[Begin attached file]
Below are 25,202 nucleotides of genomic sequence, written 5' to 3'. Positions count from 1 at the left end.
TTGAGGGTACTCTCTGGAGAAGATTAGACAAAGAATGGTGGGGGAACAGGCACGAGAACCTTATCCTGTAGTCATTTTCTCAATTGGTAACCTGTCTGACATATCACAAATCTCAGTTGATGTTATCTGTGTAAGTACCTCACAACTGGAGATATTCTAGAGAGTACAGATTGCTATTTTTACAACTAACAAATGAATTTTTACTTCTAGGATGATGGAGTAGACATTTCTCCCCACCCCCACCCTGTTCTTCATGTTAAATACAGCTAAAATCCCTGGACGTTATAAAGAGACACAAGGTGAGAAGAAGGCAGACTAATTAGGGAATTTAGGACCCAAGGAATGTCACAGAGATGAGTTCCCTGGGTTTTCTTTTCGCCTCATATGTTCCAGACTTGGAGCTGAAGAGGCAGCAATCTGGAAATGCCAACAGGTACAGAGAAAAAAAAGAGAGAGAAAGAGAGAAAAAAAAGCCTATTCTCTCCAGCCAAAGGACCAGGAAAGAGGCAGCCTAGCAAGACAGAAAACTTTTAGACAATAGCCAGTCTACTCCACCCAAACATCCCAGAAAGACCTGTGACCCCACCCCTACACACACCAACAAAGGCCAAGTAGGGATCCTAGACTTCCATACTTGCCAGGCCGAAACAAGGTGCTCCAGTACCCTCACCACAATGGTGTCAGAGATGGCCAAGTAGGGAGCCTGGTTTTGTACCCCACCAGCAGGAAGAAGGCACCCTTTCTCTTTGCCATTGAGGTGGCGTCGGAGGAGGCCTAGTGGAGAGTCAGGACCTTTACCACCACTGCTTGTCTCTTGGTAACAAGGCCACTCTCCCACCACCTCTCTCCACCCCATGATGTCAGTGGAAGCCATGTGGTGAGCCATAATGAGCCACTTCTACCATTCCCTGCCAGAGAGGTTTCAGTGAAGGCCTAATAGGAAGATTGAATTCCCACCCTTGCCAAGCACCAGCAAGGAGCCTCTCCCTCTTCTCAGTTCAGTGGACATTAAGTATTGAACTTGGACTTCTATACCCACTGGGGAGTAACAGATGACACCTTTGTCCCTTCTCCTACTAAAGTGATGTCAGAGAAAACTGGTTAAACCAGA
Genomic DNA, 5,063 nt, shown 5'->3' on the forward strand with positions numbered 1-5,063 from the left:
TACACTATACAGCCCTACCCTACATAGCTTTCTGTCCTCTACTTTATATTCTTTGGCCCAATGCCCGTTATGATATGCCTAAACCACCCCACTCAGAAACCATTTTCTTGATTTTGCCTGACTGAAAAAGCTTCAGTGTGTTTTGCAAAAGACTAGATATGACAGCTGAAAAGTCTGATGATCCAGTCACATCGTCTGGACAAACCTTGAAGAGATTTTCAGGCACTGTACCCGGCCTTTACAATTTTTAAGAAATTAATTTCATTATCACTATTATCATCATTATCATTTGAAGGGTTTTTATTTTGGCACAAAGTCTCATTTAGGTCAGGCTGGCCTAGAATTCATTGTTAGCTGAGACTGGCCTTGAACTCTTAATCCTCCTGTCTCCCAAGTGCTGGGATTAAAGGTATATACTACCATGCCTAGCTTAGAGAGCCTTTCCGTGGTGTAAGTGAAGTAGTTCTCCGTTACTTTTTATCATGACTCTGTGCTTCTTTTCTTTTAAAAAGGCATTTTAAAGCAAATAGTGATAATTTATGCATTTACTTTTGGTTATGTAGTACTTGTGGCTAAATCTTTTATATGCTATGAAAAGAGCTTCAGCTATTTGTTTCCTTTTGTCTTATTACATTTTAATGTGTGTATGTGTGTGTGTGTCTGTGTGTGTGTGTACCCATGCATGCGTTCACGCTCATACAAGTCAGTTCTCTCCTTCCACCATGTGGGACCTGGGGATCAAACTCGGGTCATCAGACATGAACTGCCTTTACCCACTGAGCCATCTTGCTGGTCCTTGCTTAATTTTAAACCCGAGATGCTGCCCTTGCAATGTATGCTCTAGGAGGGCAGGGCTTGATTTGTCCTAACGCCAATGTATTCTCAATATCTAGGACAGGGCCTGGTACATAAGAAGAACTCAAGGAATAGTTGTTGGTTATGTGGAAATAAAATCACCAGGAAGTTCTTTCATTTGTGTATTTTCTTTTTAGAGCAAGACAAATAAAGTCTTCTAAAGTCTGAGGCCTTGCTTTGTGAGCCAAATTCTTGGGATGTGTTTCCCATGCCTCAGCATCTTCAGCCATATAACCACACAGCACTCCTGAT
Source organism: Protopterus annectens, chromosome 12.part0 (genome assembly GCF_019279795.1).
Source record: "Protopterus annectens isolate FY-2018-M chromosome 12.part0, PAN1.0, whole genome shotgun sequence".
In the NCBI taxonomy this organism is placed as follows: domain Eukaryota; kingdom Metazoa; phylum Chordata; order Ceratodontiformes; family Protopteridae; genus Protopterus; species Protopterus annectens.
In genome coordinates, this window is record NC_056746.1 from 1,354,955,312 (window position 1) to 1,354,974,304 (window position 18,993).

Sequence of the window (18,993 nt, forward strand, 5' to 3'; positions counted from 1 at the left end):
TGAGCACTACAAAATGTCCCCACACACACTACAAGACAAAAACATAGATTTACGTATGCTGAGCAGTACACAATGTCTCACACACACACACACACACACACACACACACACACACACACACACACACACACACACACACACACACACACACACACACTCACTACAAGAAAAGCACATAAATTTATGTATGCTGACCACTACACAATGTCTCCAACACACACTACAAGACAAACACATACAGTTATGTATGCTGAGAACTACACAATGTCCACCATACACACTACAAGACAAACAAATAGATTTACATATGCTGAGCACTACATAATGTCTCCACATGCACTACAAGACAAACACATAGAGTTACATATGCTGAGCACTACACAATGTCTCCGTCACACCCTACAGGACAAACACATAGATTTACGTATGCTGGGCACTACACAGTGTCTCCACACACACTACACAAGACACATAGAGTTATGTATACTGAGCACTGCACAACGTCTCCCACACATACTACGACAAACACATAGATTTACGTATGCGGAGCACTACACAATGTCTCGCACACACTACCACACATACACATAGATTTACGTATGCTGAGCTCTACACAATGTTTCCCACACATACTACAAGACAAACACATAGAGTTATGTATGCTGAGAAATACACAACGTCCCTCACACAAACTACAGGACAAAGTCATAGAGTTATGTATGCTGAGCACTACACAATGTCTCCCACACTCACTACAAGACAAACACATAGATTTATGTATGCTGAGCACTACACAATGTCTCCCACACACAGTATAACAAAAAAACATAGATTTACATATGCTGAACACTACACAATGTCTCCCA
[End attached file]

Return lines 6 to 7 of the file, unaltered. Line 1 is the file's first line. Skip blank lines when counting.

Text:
Source record: "Protopterus annectens isolate FY-2018-M chromosome 12.part0, PAN1.0, whole genome shotgun sequence".
In the NCBI taxonomy this organism is placed as follows: domain Eukaryota; kingdom Metazoa; phylum Chordata; order Ceratodontiformes; family Protopteridae; genus Protopterus; species Protopterus annectens.